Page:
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Online Humor: a Positive or Negative Tool for Brands?

la pertinence d’une réponse humoristique face à l’expression du mécontentement des clients sur les médias sociaux -c -Tero Vesalainen
Publié le
17 Novembre 2021

Mathieu Béal, Professor and Researcher in Marketing at Grenoble Ecole de Management, and Yany Grégoire, a Professor at HEC Montréal, analyzed how customers perceive humorous responses from companies when they express their dissatisfaction on social media. This research provides information not only on the appropriateness of a humorous response to customers' expressions of dissatisfaction, but also on the form of humor to be used according to the brand's identity. Let's take a look.

Mathieu Béal, Specialist in Services Marketing, analyzes customers' expressions of dissatisfaction on social media as a specific field of research. "We know how much the customers expressing dissatisfaction online can tarnish a company's reputation. When a customer complains, a whole community of Internet users sees the company's responses. In this context, a website has identified the best humorous online responses from companies. It turns out that when the company has fun with the situation, humor can generate a positive image of the company, because it will seem offbeat," says Mathieu Béal. The research conducted by the two Professors and Researchers, and published in the Journal of Service Research in February 2021, however, identified some significant points.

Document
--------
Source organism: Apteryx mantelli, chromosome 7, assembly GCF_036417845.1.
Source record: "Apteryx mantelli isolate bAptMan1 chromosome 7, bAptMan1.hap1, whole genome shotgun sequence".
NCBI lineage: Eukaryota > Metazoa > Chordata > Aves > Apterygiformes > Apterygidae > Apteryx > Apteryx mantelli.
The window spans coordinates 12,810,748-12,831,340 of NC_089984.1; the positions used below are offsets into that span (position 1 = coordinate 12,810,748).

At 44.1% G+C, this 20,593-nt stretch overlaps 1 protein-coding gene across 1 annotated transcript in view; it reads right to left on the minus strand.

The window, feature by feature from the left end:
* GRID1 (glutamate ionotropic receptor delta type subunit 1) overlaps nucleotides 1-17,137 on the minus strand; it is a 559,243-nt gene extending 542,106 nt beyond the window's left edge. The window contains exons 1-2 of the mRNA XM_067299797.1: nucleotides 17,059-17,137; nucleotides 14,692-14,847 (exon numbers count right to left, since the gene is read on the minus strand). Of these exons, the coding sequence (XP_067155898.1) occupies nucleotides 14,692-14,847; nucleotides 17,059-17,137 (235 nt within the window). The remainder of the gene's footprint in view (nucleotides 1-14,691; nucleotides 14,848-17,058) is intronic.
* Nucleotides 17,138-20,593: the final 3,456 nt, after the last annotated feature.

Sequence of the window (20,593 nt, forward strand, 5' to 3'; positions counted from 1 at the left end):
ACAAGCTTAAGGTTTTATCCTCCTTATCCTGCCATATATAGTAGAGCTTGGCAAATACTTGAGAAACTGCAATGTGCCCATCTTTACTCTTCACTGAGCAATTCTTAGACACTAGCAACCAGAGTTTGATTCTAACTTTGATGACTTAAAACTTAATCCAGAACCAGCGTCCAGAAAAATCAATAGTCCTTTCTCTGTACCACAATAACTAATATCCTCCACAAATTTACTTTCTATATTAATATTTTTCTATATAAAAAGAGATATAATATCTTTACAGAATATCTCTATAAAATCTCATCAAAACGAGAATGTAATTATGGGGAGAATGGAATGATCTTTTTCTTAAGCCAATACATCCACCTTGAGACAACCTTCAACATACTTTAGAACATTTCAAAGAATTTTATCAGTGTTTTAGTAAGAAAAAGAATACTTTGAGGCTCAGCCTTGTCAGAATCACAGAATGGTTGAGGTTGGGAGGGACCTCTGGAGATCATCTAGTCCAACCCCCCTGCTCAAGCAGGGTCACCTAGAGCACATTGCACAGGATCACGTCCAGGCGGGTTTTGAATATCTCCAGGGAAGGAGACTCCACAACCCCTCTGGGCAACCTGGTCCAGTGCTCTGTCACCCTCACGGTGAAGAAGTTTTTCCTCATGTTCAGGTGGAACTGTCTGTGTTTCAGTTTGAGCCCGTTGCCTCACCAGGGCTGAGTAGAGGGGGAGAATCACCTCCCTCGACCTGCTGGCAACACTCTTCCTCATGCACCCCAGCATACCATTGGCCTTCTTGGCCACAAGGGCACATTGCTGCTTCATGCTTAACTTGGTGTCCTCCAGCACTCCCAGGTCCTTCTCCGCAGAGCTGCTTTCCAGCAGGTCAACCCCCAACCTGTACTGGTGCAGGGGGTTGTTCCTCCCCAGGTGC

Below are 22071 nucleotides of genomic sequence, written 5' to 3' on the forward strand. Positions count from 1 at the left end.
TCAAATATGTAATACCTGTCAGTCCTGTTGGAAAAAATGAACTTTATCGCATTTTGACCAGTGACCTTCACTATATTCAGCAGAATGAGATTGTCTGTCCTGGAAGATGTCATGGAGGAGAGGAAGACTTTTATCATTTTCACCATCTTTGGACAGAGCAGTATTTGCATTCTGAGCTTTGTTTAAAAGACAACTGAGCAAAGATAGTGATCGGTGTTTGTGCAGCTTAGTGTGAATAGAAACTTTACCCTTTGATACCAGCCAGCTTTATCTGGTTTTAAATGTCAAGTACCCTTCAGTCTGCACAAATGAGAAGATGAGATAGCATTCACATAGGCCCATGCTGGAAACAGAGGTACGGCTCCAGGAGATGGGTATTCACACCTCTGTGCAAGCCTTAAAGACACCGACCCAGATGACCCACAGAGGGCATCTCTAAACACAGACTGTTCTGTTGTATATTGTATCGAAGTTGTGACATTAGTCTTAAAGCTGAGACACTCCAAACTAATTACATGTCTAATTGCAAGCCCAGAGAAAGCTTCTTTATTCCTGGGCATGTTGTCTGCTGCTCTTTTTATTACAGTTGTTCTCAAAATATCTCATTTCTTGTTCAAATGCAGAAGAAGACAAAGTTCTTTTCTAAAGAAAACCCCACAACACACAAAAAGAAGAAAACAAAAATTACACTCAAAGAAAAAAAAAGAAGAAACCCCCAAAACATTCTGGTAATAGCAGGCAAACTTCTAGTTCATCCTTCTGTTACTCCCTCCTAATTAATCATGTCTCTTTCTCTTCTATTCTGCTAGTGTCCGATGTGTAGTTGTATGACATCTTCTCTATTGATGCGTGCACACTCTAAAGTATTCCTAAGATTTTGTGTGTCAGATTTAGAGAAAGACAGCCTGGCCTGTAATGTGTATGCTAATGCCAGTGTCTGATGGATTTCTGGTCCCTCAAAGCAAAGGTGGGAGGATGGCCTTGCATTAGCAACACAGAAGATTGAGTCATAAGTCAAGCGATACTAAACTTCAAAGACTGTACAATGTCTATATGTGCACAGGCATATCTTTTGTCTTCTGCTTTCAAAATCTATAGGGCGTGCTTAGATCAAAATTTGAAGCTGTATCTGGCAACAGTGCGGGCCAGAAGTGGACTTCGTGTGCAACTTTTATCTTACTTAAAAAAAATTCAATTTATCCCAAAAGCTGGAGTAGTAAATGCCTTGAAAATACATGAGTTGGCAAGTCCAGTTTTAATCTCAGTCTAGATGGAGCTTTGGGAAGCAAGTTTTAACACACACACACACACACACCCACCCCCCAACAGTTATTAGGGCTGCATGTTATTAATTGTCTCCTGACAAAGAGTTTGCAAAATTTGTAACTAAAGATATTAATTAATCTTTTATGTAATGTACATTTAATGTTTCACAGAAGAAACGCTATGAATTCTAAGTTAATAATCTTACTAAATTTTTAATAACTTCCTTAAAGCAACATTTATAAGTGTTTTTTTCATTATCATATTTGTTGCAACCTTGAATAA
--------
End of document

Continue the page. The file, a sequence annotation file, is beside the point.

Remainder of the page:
Benevolent Humor or Aggressive Humor?

To carry out their study, the authors based their research, on the one hand, on a field survey by analyzing companies' humorous responses on social media and, on the other hand, on two experiments based on different scenarios. The objective was to simultaneously capture the adverse effect - i.e. the negative effects induced by humor - and the favorable effects produced by humor when it is used on social media. 

"We therefore collected humorous tweets in response to online complaints and analyzed the reaction of other Internet users and customers. "Two types of humor were identified: affiliative, or benevolent humor (laughing with the complainant), and aggressive humor, which involves laughing at someone's expense - in this case, the complainant. "The results show that online users respond more favorably (in terms of likes, retweets, and purchase intent) when companies use affiliate humor rather than aggressive humor. "

Why? "Affiliate humor works best because it is 'abuse' that is perceived as benign by Internet users (Benign Violation Theory). It is a violation that is not serious in the eyes of the complainants. Hence its positive perception," notes Mathieu Béal.

An Inverse Effect According to Brand Identity

However, the last experiment carried out by the authors shows an inverse effect depending on the brand personality: while some brands should always favor affiliative humor, aggressive humor generates higher purchase intentions when linked to brands with an offbeat identity. 

For example, a brand like Disney, which has a traditional and good-natured image, will be better off opting for a humorous, affiliative tone. Whereas a brand like Burger King, with a young, dynamic, and "spicy" image, will be able to use aggressive humor to good effect.

In summary, the humorous tone used by a brand in its responses to customer complaints on the Internet should remain consistent with the brand identity. "When in doubt," concludes Mathieu Béal, "it is best to use affiliate humor. "

Read the study

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